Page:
I’ve had the great fortune of learning the guitar from amazing teachers, one of which was Julian Gray, who taught me something truly profound about playing this instrument: you can only play as fast as you can relax.
It makes sense when you stop to think about it. To play fast, you need to fire off a lot of muscle movements with great precision. To achieve this precision, you need to be limber. To be limber, you need to get tension out of your muscles. But when you fire off a muscle movement, that necessarily creates tension. So in order to stay limber, you need to be able to release the tension from your muscles as fast as it appears. If you can’t release the tension fast enough, it will accumulate, and eventually your muscles will be too tense to continue the high-precision movements needed for speed.
It’s intuitive, but I had never considered it, because it is completely opposite to the way I had approached speed in the past. I had always assumed that in order to achieve high speeds, I had to always be increasing the tempo; that I had to practice fast, to get my muscles comfortable with playing fast. Of course I knew that a gradual increase is good, and that you shouldn’t practice something faster than you can play it right. But I was wrong about what is “right”.
I mistakenly thought that “right” was playing it without mistakes. That was only partially true. Actually my “right” should have been playing it without mistakes and without tension. I was getting in my reps, starting slow and gradually increasing my tempo, but the whole time I was doing so with tension-filled hands. This why, after years of this, I still had not achieved that speed I heard from so many professional players.
I was bumping up against a low ceiling. During my time with Julian Gray I finally came to understand what I actually needed to do in order break through that ceiling. I needed to relax faster.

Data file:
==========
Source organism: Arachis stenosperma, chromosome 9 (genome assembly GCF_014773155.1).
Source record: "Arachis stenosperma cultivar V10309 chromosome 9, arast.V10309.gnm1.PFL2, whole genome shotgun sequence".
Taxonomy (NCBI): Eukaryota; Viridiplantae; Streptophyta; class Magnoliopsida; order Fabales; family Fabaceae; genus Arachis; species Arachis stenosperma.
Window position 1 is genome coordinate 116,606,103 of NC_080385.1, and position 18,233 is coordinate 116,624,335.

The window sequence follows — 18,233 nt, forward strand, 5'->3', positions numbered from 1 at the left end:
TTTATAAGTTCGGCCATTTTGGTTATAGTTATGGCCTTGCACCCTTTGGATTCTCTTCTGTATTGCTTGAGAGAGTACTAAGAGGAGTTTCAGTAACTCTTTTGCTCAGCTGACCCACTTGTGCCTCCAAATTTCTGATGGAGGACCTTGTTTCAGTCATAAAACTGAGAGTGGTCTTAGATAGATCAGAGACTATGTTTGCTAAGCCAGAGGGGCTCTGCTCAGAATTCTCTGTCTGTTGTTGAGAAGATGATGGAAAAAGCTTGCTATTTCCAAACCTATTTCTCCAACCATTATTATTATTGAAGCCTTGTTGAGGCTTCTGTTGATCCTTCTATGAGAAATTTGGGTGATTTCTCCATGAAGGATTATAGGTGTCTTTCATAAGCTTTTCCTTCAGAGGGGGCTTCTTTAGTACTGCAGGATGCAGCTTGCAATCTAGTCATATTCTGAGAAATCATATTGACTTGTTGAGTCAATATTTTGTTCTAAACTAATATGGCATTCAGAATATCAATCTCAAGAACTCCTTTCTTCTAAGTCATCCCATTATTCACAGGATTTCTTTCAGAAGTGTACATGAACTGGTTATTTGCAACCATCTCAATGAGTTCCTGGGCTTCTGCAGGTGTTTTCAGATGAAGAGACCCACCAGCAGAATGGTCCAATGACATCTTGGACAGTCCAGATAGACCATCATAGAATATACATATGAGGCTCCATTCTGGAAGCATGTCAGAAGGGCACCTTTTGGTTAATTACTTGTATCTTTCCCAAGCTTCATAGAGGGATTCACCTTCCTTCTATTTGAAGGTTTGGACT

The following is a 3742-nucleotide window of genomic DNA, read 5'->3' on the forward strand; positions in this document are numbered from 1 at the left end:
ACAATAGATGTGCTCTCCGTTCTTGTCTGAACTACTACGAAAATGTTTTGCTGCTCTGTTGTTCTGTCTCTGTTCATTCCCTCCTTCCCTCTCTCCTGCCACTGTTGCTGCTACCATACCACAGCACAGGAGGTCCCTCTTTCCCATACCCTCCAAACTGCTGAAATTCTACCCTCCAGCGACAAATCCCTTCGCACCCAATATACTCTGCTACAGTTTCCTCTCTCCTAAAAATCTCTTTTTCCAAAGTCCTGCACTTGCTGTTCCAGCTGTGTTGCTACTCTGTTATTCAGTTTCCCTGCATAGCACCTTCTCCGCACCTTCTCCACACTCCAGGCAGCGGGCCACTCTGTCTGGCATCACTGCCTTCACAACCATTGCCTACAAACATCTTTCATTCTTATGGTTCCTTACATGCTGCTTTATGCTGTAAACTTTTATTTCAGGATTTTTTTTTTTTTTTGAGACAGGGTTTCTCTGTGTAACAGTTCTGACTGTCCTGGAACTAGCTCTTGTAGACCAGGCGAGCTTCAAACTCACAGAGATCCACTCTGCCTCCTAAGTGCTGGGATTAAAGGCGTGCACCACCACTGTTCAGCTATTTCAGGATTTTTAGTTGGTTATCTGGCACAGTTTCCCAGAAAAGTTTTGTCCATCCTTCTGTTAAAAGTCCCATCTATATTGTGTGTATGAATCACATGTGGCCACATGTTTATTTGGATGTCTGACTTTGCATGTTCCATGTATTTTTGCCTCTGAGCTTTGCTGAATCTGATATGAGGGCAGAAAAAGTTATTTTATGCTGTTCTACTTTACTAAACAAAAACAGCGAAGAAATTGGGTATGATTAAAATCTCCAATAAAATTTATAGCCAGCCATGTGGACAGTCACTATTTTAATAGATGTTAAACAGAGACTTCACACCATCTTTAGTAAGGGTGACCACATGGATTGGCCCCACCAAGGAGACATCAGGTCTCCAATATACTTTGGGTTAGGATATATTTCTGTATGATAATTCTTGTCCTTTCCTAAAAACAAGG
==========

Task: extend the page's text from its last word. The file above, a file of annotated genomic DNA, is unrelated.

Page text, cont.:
It was painfully obvious with a simple exercise: play one note, and time how long it takes to completely free your hand of tension. At first, it didn’t even seem possible. The tension would just sit there. I’d have to actually shake the hand, like shaking the water off of a wet rag, just to feel like the tension was gone. That, then, became my new practice: play a note, wait/shake/whatever until the tension is gone, rinse, repeat.
Eventually I got to the point where I could release the tension from my right hand without moving it from its normal position. But the practice technique didn’t change: play a note, wait for 0 tension, rinse, repeat. My scale practice went from the speed of the hare to the speed of the tortoise. But it worked! This was the secret weapon that I needed to finally “open the gates” and achieve the speed I had been working towards for so long.
I also found uses for it in the left hand. At the time I was playing classical mostly, and some pieces were downright tiring. Sections with a lot of barring and/or stretching, for example, would leave me with a strained and fatigued left hand. But with faster relaxation came new opportunities to release all that and start fresh. Instead of waiting to relax at the end of the section, I found I could relax in between notes, which effectively gave me unlimited left-hand stamina. I just needed a split second with the hand off the strings, and I could release the built-up tension and start anew.
So, long story short, playing fast is fine, but relaxing fast is more important. Have you tried this? Have you applied this to any other disciplines outside of music? Let me know your thoughts in the comments!